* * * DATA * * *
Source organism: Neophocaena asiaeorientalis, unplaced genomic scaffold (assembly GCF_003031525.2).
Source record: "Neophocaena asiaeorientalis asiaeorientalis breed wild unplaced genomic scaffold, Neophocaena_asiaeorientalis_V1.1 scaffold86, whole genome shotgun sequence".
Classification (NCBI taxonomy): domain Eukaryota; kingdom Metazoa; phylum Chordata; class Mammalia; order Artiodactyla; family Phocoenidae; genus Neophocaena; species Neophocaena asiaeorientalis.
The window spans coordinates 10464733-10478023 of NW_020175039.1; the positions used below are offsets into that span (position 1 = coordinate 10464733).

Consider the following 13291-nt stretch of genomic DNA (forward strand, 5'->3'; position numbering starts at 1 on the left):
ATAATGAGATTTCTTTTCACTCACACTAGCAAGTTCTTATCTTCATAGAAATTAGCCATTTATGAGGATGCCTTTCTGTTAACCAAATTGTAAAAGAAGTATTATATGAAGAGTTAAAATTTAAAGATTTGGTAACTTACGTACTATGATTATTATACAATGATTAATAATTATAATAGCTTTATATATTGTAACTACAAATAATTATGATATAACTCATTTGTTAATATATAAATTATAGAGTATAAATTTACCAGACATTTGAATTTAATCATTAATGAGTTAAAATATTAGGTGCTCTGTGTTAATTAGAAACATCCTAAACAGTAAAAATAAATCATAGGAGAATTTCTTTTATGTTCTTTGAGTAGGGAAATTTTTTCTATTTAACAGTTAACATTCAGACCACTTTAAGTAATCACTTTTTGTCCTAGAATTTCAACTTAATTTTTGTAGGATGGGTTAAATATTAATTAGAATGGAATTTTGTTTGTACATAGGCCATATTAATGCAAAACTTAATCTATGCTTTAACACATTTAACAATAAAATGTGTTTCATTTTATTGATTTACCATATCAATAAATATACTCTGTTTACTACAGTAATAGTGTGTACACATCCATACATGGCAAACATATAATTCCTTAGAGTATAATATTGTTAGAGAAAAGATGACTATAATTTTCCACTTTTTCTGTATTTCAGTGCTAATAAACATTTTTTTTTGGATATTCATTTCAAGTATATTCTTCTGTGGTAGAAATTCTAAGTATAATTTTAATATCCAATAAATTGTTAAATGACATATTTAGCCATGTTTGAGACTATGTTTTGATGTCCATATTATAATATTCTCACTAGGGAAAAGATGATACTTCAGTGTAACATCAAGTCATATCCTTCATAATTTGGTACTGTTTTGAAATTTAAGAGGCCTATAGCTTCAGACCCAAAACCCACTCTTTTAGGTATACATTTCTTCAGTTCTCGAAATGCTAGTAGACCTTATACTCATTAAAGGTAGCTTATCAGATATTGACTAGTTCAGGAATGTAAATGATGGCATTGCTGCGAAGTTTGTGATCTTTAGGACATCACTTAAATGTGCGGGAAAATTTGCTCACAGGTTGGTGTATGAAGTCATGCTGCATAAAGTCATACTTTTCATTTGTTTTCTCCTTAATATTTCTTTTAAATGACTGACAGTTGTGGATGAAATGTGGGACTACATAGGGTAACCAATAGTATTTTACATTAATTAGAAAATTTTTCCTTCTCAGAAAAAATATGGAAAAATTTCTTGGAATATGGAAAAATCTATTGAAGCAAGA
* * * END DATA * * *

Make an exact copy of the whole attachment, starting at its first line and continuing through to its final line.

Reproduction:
Source organism: Neophocaena asiaeorientalis, unplaced genomic scaffold (assembly GCF_003031525.2).
Source record: "Neophocaena asiaeorientalis asiaeorientalis breed wild unplaced genomic scaffold, Neophocaena_asiaeorientalis_V1.1 scaffold86, whole genome shotgun sequence".
Classification (NCBI taxonomy): domain Eukaryota; kingdom Metazoa; phylum Chordata; class Mammalia; order Artiodactyla; family Phocoenidae; genus Neophocaena; species Neophocaena asiaeorientalis.
The window spans coordinates 10464733-10478023 of NW_020175039.1; the positions used below are offsets into that span (position 1 = coordinate 10464733).

Consider the following 13291-nt stretch of genomic DNA (forward strand, 5'->3'; position numbering starts at 1 on the left):
ATAATGAGATTTCTTTTCACTCACACTAGCAAGTTCTTATCTTCATAGAAATTAGCCATTTATGAGGATGCCTTTCTGTTAACCAAATTGTAAAAGAAGTATTATATGAAGAGTTAAAATTTAAAGATTTGGTAACTTACGTACTATGATTATTATACAATGATTAATAATTATAATAGCTTTATATATTGTAACTACAAATAATTATGATATAACTCATTTGTTAATATATAAATTATAGAGTATAAATTTACCAGACATTTGAATTTAATCATTAATGAGTTAAAATATTAGGTGCTCTGTGTTAATTAGAAACATCCTAAACAGTAAAAATAAATCATAGGAGAATTTCTTTTATGTTCTTTGAGTAGGGAAATTTTTTCTATTTAACAGTTAACATTCAGACCACTTTAAGTAATCACTTTTTGTCCTAGAATTTCAACTTAATTTTTGTAGGATGGGTTAAATATTAATTAGAATGGAATTTTGTTTGTACATAGGCCATATTAATGCAAAACTTAATCTATGCTTTAACACATTTAACAATAAAATGTGTTTCATTTTATTGATTTACCATATCAATAAATATACTCTGTTTACTACAGTAATAGTGTGTACACATCCATACATGGCAAACATATAATTCCTTAGAGTATAATATTGTTAGAGAAAAGATGACTATAATTTTCCACTTTTTCTGTATTTCAGTGCTAATAAACATTTTTTTTTGGATATTCATTTCAAGTATATTCTTCTGTGGTAGAAATTCTAAGTATAATTTTAATATCCAATAAATTGTTAAATGACATATTTAGCCATGTTTGAGACTATGTTTTGATGTCCATATTATAATATTCTCACTAGGGAAAAGATGATACTTCAGTGTAACATCAAGTCATATCCTTCATAATTTGGTACTGTTTTGAAATTTAAGAGGCCTATAGCTTCAGACCCAAAACCCACTCTTTTAGGTATACATTTCTTCAGTTCTCGAAATGCTAGTAGACCTTATACTCATTAAAGGTAGCTTATCAGATATTGACTAGTTCAGGAATGTAAATGATGGCATTGCTGCGAAGTTTGTGATCTTTAGGACATCACTTAAATGTGCGGGAAAATTTGCTCACAGGTTGGTGTATGAAGTCATGCTGCATAAAGTCATACTTTTCATTTGTTTTCTCCTTAATATTTCTTTTAAATGACTGACAGTTGTGGATGAAATGTGGGACTACATAGGGTAACCAATAGTATTTTACATTAATTAGAAAATTTTTCCTTCTCAGAAAAAATATGGAAAAATTTCTTGGAATATGGAAAAATCTATTGAAGCAAGA